Trump respects Scaramucci’s financial success and his television performances, in which Scaramucci both defends and flatters the president while simultaneously charming and jousting with journalists, people familiar with the president’s thinking said. Trump has been especially taken by Scaramucci’s confidence and his biography as a Long Island kid who became a wealthy Manhattan player.
Inside the White House, the mood surrounding the shift from Spicer to Scaramucci has been mixed. Some aides are enthusiastic — “It’s a whole new day,” one said — and say Scaramucci is reinvigorating an embattled staff.
These aides also privately voiced good riddance to Spicer, an experienced operative who some viewed as a poor manager in a stressful environment. Some recounted with glee an anecdote published in the Wall Street Journal of Spicer stealing a mini-fridge from junior staffers working in the Eisenhower Executive Office Building and lugging the icebox to his West Wing office late one evening after many of his colleagues had gone home.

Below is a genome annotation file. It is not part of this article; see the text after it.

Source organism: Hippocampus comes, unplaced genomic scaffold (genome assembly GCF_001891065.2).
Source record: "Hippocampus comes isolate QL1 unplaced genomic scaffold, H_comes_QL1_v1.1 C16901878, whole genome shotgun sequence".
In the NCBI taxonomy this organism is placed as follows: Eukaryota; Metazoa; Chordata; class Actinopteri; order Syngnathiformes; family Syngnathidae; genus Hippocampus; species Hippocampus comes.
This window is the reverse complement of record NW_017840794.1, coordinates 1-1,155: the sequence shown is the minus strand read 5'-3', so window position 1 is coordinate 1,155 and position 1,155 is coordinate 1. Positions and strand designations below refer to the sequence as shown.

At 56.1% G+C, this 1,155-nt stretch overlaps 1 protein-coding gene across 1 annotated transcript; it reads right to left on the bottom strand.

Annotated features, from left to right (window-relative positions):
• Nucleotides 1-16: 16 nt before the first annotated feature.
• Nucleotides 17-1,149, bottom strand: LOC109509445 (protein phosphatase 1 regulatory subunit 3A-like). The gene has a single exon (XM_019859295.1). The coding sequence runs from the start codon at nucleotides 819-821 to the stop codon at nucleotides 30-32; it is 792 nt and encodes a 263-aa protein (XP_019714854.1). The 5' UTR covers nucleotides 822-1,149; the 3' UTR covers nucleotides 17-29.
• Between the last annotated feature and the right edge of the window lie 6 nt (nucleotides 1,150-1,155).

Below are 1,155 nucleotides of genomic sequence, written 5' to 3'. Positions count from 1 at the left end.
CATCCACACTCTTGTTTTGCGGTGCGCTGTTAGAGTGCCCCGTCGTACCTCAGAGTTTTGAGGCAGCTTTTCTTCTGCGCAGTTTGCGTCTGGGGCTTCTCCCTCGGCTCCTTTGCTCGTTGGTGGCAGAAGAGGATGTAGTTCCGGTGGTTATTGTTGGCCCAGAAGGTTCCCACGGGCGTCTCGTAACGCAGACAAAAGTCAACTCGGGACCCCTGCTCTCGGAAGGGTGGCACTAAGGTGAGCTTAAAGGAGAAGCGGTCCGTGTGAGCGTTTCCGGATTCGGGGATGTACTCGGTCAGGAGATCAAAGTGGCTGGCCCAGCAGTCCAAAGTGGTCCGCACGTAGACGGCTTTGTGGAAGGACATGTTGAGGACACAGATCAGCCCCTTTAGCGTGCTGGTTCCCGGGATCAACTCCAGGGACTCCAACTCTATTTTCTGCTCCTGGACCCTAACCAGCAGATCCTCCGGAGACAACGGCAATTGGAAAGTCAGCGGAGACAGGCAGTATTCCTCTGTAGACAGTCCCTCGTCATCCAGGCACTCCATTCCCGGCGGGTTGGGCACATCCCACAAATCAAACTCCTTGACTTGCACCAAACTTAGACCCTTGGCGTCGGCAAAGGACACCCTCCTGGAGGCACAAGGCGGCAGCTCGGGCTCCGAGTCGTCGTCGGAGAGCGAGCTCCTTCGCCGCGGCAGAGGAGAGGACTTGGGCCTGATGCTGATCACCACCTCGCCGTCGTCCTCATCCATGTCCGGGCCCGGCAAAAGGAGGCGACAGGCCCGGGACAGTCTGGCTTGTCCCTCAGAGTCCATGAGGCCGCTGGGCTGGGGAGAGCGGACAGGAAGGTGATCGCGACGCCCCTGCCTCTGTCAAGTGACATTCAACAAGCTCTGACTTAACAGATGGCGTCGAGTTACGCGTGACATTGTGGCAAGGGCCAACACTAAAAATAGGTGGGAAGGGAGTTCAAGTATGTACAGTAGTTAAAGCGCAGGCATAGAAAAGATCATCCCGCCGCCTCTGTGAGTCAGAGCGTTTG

But other aides express immense sympathy for Spicer, believing he did the best anyone could have done given the sometimes impossible task of explaining the unexplainable, and performing every day for a critical boss who always believed he was his own best messenger.
The existential question for Scaramucci is whether he can truly change the chaotic environment in the White House, much of which emanates from the 71-year-old man in the Oval Office who shows little willingness to change his behavior.
“The majority of the communications problems have been caused by the president going off script and blowing up a well-planned message week with a single tweet, and it doesn’t matter who the staffers are in the communications office if the principals can’t get on the same page with the message and exercise some self-discipline,” said Ryan Williams, a Republican strategist. “Unlike every other staffer, maybe Anthony Scaramucci will be able to persuade the president to stay on message, but I’ll believe it when I see it.”